This pleasant 22 km cycle and walking trail was built as a railway line in 1884 but not completed to Wilmington until 20 July, 1915. The last train to use the line carried grain from Wilmington in 1988. After that it was turned into a cycle track which heads south from Wilmington through Terka, past Mount Remarkable, and eventually arrives in Melrose. The trail begins in Peppermint Box Road. There is a very comprehensive description of the journey at Weekend Notes (http://www.weekendnotes.com/cycling-the-melrose-wilmington-rail-trail) - it observes: "The bike trail is signposted as Intermediate ... The trail is unsealed, suited to mountain bikes with some sections a little rough. The trail is not suitable for road bikes. The trail is basically flat to gently undulating with a few rough red gum creek crossings. The riding itself is not technically challenging and suitable for beginners. If you are going to ride out and back you should have a moderate level of fitness as it is about a 50 km round trip.
Located 5 km west of Wilmington, Hancocks Lookout is an opportunity to stand on the top of the Flinders Ranges and enjoy the panoramic view across the upper end of Spencer Gulf with the power station at Port Augusta. It offers a view across the coastal plain and the road passes through some particularly beautiful Australian countryside.
Horrocks Pass and Horrocks Cairn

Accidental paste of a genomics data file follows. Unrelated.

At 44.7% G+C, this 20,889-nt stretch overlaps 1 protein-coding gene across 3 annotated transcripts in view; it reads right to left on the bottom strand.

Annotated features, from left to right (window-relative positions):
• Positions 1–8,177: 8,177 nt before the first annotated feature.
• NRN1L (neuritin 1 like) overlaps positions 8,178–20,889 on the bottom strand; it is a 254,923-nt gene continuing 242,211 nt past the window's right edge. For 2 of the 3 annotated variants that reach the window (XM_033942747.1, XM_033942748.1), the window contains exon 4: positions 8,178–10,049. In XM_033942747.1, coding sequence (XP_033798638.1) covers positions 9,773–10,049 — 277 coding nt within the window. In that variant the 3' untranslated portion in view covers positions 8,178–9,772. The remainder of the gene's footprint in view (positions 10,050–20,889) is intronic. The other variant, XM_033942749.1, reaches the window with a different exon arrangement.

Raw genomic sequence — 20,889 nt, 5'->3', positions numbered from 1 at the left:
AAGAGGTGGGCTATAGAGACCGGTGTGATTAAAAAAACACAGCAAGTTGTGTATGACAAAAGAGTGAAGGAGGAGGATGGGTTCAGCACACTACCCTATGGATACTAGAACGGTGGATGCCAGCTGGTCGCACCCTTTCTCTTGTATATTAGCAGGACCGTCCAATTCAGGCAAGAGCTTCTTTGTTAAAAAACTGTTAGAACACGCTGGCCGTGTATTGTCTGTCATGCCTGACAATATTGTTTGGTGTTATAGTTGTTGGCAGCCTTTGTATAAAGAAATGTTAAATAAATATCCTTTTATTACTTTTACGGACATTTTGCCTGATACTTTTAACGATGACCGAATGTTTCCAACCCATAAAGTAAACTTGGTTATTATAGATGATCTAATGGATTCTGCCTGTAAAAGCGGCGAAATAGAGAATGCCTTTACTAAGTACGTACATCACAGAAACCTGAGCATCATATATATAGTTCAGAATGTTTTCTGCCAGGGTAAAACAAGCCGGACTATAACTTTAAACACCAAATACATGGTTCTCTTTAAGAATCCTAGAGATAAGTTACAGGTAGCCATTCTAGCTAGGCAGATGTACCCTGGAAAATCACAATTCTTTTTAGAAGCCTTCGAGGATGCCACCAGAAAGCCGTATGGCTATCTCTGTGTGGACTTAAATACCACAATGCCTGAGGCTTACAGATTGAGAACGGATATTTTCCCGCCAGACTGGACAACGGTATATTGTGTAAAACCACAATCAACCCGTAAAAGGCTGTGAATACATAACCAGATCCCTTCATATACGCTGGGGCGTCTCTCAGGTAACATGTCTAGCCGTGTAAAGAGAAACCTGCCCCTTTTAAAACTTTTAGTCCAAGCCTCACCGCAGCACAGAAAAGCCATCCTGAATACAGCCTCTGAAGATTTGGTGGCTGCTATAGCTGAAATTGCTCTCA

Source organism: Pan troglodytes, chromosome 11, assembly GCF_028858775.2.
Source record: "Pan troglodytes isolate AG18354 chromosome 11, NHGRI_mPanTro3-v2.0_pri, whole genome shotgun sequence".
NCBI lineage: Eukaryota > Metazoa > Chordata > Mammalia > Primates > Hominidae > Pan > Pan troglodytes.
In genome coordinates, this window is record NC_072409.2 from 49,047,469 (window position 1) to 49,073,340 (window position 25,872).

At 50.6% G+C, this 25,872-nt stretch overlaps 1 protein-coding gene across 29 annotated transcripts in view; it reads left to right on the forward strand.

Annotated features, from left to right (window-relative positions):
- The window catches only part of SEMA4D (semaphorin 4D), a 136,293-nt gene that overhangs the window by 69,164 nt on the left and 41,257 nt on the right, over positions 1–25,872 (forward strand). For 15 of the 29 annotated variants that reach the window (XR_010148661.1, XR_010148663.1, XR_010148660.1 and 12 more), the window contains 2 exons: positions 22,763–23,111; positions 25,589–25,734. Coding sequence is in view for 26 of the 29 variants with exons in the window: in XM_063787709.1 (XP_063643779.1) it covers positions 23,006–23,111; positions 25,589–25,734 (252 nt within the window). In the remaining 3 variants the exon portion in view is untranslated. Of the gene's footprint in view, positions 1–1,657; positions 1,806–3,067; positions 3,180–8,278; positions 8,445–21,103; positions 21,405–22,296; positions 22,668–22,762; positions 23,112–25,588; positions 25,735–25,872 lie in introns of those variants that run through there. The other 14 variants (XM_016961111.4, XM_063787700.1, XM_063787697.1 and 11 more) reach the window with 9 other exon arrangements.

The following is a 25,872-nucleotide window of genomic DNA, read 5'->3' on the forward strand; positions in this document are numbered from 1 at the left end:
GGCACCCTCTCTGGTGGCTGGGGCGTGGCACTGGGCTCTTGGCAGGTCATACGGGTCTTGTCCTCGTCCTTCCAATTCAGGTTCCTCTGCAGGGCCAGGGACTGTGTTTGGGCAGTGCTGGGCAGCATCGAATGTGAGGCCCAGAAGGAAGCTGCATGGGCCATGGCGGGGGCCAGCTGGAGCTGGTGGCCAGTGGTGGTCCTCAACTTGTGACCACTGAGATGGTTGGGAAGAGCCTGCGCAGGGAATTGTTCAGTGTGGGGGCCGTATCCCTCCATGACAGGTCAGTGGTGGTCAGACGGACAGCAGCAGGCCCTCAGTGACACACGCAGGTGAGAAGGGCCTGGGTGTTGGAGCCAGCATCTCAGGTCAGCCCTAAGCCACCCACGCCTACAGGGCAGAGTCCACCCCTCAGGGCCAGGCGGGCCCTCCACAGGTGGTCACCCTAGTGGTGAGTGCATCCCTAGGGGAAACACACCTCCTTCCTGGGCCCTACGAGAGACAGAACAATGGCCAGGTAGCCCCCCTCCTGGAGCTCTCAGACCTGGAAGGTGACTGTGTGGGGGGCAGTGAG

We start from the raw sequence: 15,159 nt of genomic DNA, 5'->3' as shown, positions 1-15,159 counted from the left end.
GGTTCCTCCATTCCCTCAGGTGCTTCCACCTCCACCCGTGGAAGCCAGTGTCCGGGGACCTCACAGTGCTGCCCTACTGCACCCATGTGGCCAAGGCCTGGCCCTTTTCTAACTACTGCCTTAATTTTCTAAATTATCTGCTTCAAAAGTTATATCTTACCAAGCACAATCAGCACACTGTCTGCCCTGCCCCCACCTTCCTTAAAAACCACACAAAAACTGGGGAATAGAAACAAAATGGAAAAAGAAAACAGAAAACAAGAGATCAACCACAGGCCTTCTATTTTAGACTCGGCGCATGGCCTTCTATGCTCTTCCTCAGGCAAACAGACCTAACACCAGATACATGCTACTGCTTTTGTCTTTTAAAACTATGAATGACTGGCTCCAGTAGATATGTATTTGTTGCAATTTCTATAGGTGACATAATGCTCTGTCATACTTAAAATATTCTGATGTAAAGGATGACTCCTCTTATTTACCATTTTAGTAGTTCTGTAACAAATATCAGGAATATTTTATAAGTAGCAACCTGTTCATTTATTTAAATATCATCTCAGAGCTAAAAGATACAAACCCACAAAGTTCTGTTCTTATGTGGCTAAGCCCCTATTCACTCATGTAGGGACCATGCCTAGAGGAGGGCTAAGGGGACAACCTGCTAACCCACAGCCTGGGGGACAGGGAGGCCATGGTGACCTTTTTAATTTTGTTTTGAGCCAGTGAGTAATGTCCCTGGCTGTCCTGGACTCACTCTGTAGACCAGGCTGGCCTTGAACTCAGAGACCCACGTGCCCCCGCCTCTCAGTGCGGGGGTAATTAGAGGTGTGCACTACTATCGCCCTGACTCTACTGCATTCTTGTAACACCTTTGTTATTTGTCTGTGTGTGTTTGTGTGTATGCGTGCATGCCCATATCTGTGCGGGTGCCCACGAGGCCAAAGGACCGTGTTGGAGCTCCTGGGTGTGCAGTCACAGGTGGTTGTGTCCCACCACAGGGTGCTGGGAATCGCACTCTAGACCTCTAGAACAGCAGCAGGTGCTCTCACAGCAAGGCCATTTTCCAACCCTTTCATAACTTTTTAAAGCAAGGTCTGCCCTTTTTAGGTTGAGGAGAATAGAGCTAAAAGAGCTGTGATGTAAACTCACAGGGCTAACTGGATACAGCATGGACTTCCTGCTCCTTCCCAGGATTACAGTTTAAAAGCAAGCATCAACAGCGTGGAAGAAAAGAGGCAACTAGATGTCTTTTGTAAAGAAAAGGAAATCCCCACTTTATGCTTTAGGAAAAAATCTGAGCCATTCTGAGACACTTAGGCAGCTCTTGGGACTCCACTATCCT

Located 11 km from Wilmington on the road to Port Augusta at the top of Horrocks Pass (Horrocks reached the pass on 10 August, 1846), is a monument to John Ainsworth Horrocks (1818-1846) who was born in Penwortham Hall, Lancashire and may well be the unluckiest of all the Australian explorers. Horrocks' career as an explorer lasted only six years. He had arrived in Adelaide on his birthday, 22 March 1839. He was advised by the explorer Edward John Eyre to establish a sheep station in the Hutt Valley near the present-day town of Clare. Almost immediately he began to explore the surrounding area and was the first man to use camels for exploration. Mount Horrocks and Horrocks Pass are named after him. In July, 1846 he left on an expedition to find fresh grazing land to the north. His party included the well-known artist S. T. Gill. At Lake Gill (later renamed Lake Dutton) Horrocks was accidentally wounded whilst unpacking a loaded gun. This is always known as the case of a man being shot by his camel because the gun went off when the camel moved suddenly. He was carried back to Penwortham where he died on 23 September 1846, aged only twenty-eight. At Horrocks Pass there is a cairn with a plaque that reads: "John Ainsworth Horrocks was a pastoralist and explorer. Accompanied by Theakston, Gill, Kilroy and Garlick he traversed this pass 17th to the 19th August 1846. They found the pass on 10 August. Horrocks was accidentally wounded in September at Lake Dutton and died on 23 September at Penwortham."